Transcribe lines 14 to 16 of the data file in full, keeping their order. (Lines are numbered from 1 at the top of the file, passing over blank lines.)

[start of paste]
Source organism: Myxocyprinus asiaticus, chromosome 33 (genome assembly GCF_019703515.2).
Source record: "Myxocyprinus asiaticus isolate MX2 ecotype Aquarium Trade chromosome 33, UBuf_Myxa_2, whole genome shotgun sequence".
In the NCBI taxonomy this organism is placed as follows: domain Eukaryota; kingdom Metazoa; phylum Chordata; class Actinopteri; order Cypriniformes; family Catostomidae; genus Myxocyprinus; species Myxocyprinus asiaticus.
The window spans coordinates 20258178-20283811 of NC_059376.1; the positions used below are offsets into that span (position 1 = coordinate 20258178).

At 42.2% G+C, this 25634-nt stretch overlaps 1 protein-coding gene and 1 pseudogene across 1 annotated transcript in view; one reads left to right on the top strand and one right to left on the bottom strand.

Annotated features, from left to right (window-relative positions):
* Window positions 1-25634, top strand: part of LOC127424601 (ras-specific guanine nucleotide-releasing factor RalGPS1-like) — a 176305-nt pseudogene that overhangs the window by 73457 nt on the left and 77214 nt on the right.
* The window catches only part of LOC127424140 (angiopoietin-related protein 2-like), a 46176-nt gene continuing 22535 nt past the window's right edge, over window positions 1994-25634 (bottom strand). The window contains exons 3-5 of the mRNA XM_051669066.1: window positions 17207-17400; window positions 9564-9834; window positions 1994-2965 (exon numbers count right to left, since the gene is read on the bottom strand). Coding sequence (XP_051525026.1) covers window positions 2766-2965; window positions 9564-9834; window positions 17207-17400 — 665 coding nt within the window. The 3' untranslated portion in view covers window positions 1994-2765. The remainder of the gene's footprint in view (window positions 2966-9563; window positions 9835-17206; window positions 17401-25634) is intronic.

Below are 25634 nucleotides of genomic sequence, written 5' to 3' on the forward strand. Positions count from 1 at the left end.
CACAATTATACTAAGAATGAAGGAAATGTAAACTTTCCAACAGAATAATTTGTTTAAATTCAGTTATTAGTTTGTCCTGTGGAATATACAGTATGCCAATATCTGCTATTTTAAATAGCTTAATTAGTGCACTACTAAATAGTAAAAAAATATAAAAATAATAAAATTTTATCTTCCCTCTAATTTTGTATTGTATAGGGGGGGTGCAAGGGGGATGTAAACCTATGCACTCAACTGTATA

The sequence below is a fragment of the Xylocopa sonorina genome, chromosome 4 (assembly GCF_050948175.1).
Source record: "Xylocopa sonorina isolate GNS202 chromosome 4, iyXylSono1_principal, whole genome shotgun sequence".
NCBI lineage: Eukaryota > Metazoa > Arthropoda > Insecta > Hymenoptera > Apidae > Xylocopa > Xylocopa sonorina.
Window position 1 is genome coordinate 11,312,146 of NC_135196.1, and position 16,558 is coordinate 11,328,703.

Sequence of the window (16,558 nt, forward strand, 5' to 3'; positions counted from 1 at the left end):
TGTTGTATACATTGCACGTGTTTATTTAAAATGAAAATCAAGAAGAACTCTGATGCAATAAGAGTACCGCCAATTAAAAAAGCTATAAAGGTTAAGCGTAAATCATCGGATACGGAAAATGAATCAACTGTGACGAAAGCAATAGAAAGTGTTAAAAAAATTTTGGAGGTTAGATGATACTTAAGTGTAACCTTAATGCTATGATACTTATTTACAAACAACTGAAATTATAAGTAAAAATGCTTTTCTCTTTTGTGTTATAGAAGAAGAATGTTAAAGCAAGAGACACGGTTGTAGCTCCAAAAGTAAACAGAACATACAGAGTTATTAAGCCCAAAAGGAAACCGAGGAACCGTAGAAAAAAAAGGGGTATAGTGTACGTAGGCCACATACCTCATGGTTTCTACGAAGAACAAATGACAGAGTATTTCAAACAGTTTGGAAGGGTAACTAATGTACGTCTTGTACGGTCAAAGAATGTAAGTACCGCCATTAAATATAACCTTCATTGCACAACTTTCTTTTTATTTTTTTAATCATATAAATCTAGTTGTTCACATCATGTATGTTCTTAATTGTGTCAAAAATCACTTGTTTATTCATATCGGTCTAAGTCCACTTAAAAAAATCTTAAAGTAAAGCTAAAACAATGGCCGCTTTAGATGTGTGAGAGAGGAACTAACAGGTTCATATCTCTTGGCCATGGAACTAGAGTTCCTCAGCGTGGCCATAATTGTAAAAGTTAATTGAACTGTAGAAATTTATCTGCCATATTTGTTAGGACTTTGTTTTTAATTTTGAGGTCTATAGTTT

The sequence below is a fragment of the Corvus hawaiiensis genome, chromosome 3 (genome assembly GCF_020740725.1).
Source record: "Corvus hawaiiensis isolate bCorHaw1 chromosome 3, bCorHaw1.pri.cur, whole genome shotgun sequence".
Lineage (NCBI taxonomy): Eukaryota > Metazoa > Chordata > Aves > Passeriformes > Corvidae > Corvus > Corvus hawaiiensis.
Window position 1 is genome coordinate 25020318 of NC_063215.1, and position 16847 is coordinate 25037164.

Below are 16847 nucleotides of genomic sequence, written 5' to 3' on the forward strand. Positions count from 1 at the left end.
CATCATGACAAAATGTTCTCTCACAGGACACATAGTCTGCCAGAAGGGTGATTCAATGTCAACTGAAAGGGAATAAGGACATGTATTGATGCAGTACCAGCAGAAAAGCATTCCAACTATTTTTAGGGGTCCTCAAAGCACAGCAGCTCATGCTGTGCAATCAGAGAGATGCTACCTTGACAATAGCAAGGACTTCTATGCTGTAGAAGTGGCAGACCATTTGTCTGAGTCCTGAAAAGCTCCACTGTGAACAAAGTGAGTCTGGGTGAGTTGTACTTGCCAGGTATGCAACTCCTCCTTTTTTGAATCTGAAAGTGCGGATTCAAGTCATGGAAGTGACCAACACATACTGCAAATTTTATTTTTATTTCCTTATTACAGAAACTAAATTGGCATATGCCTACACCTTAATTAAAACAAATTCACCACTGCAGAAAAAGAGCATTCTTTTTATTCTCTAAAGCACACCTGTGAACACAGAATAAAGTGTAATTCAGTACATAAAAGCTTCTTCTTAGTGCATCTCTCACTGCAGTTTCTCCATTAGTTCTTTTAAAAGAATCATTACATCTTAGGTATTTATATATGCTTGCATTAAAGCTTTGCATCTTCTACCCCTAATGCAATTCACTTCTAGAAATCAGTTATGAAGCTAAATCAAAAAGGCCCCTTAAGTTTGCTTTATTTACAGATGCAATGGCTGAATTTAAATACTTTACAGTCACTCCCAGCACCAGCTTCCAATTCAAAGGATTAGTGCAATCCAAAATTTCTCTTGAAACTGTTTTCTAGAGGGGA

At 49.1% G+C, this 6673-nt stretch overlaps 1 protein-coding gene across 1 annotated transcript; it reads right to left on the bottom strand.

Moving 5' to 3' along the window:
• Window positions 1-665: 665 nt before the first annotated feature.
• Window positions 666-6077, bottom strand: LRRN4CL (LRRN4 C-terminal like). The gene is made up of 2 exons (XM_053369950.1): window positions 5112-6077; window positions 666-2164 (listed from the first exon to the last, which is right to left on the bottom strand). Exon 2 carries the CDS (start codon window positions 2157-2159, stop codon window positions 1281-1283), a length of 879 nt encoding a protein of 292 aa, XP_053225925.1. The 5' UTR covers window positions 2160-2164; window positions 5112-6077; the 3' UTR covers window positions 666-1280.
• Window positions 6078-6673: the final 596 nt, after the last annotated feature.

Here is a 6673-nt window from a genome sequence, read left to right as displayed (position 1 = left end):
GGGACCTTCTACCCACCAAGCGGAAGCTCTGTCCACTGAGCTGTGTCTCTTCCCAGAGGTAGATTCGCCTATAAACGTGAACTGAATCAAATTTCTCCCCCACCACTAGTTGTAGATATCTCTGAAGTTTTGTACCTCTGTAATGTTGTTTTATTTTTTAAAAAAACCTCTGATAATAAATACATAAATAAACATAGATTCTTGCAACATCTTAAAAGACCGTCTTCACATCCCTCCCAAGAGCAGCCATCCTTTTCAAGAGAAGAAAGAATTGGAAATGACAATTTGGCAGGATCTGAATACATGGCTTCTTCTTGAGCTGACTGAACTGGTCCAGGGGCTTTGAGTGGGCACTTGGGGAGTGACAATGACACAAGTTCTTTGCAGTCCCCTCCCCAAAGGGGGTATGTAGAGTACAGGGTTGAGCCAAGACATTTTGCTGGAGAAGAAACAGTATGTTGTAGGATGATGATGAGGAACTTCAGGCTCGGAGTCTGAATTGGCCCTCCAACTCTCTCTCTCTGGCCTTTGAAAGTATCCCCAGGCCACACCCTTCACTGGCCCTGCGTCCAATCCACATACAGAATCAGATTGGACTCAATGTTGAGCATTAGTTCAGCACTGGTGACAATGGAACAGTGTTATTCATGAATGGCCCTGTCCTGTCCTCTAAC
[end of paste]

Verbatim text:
Window position 1 is genome coordinate 11,312,146 of NC_135196.1, and position 16,558 is coordinate 11,328,703.

Sequence of the window (16,558 nt, forward strand, 5' to 3'; positions counted from 1 at the left end):
TGTTGTATACATTGCACGTGTTTATTTAAAATGAAAATCAAGAAGAACTCTGATGCAATAAGAGTACCGCCAATTAAAAAAGCTATAAAGGTTAAGCGTAAATCATCGGATACGGAAAATGAATCAACTGTGACGAAAGCAATAGAAAGTGTTAAAAAAATTTTGGAGGTTAGATGATACTTAAGTGTAACCTTAATGCTATGATACTTATTTACAAACAACTGAAATTATAAGTAAAAATGCTTTTCTCTTTTGTGTTATAGAAGAAGAATGTTAAAGCAAGAGACACGGTTGTAGCTCCAAAAGTAAACAGAACATACAGAGTTATTAAGCCCAAAAGGAAACCGAGGAACCGTAGAAAAAAAAGGGGTATAGTGTACGTAGGCCACATACCTCATGGTTTCTACGAAGAACAAATGACAGAGTATTTCAAACAGTTTGGAAGGGTAACTAATGTACGTCTTGTACGGTCAAAGAATGTAAGTACCGCCATTAAATATAACCTTCATTGCACAACTTTCTTTTTATTTTTTTAATCATATAAATCTAGTTGTTCACATCATGTATGTTCTTAATTGTGTCAAAAATCACTTGTTTATTCATATCGGTCTAAGTCCACTTAAAAAAATCTTAAAGTAAAGCTAAAACAATGGCCGCTTTAGATGTGTGAGAGAGGAACTAACAGGTTCATATCTCTTGGCCATGGAACTAGAGTTCCTCAGCGTGGCCATAATTGTAAAAGTTAATTGAACTGTAGAAATTTATCTGCCATATTTGTTAGGACTTTGTTTTTAATTTTGAGGTCTATAGTTT